Do Contracts Matter in Oman?

In this LinkedIn article I asked, Do your contracts matter? A logical follow-up to that would be to ask people in different countries whether their contracts matter. So that’s what I did for this post.

More specifically, I got in touch with Riyadh Al-Balushi, a lawyer working for the government of Oman, although he’s currently on sabbatical, pursuing a PhD. (That’s him in the photo to the right.) On Twitter he’s @RiyadhBalushi, he’s on LinkedIn here, and his personal website is here.) I met him in 2008 when I did a seminar for the Sultanate of Oman Ministry of Legal Affairs, under the auspices of the American Bar Association’s Rule of Law Initiative. (One of the privileges of racketing around the world as I do is that I get to meet all sorts of interesting people.)

When I asked Riyadh whether contracts matter in Oman, here’s what he said.

Contracts are very important in Oman, especially to those dealing with the government. The government provides a lot of business opportunities for the private sector, but dealing with it can also be daunting, time-consuming, and complicated.

Major government projects usually require multiple contractors to work in tandem to deliver projects. The relationship between these contractors can be complicated, as they might each have their own arrangements with the government, or they might be involved as subcontractors of other contractors. And major projects might involve multiple independent departments within the government. For example, the Ministry of Transportation & Communications might be responsible for constructing a certain road, but the contract for this project would also have to go through the Tender Board, the Ministry of Legal Affairs, and the Ministry of Finance before it can be approved. Having clear contracts can be useful in simplifying matters, as they can allocate responsibilities and lay out clearly the process for completing a project.

Contracts in Oman must also be carefully drafted because they are routinely translated into Arabic or English. Even though Arabic is the official language in Oman, English is the de facto language of commerce. But the two languages are used interchangeably when dealing with the government, so it’s standard for some contract documents to be in one language and the rest to be in another. Making sure that the language of the contract is easily understood is important if the document has to be translated, especially when a dispute arises and the case is referred to a local court, which will only examine documents in Arabic.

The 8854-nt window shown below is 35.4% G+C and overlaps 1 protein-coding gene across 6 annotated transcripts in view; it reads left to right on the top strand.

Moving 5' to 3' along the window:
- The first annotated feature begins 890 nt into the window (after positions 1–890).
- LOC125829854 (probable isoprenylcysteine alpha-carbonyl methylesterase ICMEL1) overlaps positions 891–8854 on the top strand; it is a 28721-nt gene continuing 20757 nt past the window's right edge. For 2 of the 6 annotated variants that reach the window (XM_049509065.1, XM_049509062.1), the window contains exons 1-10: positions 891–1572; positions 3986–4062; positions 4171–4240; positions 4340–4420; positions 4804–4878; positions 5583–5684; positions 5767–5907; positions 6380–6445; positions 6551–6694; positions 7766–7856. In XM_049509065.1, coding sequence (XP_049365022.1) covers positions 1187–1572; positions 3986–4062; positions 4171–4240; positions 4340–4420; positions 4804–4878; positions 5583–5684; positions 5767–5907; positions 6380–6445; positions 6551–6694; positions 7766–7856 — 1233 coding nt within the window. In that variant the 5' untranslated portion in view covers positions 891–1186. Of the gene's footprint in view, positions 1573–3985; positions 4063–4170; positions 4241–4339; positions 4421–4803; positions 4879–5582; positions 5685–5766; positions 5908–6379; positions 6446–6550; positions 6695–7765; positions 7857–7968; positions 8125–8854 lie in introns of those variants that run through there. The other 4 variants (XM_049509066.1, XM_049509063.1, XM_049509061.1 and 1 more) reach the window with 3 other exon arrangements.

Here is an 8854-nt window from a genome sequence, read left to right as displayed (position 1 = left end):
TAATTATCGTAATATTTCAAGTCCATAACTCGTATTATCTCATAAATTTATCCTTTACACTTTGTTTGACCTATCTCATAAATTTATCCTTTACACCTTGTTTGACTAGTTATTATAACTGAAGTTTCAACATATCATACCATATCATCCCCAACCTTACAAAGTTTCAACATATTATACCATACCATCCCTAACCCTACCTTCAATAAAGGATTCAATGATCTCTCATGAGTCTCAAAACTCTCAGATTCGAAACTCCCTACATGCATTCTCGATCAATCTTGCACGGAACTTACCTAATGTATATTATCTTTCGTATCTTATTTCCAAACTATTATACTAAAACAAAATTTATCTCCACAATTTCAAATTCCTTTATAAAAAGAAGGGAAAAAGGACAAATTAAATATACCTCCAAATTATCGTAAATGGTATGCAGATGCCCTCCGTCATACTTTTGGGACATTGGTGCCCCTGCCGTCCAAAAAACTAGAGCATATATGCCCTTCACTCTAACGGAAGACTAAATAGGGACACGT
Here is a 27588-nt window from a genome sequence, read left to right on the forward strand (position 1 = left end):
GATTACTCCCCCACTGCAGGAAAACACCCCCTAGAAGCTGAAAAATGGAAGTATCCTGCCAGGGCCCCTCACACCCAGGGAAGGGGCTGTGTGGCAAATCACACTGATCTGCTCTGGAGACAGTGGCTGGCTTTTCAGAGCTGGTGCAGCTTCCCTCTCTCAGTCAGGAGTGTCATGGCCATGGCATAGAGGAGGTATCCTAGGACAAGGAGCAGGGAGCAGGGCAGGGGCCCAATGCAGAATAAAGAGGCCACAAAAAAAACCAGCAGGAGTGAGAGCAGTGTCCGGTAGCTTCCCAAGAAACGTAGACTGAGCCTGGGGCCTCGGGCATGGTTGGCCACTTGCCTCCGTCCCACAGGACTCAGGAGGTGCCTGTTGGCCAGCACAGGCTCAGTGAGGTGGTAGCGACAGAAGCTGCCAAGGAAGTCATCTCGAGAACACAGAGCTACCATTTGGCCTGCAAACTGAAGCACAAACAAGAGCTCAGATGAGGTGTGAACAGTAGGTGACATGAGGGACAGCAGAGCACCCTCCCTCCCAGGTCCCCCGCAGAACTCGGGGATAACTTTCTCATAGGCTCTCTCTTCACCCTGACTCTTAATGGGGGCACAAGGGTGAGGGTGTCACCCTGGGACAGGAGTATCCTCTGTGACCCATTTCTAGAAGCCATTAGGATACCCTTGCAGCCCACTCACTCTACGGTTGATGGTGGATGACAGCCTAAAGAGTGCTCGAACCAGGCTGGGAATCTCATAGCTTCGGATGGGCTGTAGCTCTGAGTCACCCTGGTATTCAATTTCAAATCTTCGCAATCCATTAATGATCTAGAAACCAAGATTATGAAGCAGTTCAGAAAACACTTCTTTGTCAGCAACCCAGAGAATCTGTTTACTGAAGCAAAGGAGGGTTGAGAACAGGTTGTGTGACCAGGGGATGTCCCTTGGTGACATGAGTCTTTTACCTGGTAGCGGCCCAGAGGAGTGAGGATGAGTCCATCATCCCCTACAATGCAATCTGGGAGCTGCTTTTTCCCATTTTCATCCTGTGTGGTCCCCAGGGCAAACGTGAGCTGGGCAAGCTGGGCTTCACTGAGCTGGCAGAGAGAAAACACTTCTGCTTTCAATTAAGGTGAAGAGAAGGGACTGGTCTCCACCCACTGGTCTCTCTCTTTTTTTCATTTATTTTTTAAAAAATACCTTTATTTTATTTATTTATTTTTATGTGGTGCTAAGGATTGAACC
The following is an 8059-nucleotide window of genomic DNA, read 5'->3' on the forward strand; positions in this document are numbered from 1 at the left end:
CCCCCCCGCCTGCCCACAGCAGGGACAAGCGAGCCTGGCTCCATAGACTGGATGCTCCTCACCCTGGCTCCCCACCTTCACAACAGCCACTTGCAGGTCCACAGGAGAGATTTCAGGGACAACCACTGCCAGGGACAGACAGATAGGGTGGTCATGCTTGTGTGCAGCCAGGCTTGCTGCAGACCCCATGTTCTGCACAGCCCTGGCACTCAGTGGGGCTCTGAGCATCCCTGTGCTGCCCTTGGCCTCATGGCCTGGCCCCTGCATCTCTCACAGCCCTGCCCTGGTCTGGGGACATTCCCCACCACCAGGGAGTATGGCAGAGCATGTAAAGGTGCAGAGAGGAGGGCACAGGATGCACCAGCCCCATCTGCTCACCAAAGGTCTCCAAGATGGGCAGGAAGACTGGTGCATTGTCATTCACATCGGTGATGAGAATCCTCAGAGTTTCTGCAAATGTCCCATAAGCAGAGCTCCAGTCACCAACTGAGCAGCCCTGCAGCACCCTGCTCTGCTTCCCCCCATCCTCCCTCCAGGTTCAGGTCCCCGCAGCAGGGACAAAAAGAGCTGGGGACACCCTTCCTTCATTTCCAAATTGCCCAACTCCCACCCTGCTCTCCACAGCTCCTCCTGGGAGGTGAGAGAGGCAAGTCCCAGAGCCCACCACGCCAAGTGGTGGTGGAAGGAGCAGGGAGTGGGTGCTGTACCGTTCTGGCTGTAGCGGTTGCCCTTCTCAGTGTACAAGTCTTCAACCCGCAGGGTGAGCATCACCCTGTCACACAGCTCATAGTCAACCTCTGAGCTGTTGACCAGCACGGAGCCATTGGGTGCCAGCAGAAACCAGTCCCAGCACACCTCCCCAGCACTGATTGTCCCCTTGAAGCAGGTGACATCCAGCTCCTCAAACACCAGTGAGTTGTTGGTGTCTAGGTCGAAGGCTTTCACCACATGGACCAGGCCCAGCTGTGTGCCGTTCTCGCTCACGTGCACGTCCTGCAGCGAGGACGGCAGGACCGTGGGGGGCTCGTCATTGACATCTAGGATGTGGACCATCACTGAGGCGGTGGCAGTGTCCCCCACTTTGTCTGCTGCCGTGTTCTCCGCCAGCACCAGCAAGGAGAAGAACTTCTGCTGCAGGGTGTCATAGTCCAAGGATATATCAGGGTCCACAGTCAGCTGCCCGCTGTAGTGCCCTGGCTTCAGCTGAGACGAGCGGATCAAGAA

It’s important for the government to make sure that its contracts are standardised to the greatest extent possible. The government undertakes many repeated projects, such as for construction of roads, schools, and hospitals, and for these projects the government strives to make the process as systematic and predictable as possible. That not only helps get deals signed more quickly, it also encourages trouble-free performance under the contract, because contractors know what to expect. Having clearly drafted standard contracts is also a matter of fairness: everyone dealing with the government should be subject to the same terms as everyone else.

As is the case elsewhere, contracts used by the government of Oman can suffer from cumbersome drafting, use of archaic legal terms, and poor document structure. For these contracts to be improved, Omani lawyers must embrace modern drafting, so contracts are clearer and easier to read, allowing deals to be done more quickly and reducing the risk of dispute.

My thanks to Riyadh for giving me not only this account but also the photo below, taken by him, of Sultan Qaboos Grand Mosque, in Muscat.

If you would like to see this sort of post every so often about whether contracts matter in other countries, let me know.

About the author

Ken Adams is the leading authority on how to say clearly whatever you want to say in a contract. He’s author of A Manual of Style for Contract Drafting, and he offers online and in-person training around the world. He’s also chief content officer of LegalSifter, Inc., a company that combines artificial intelligence and expertise to assist with review of contracts.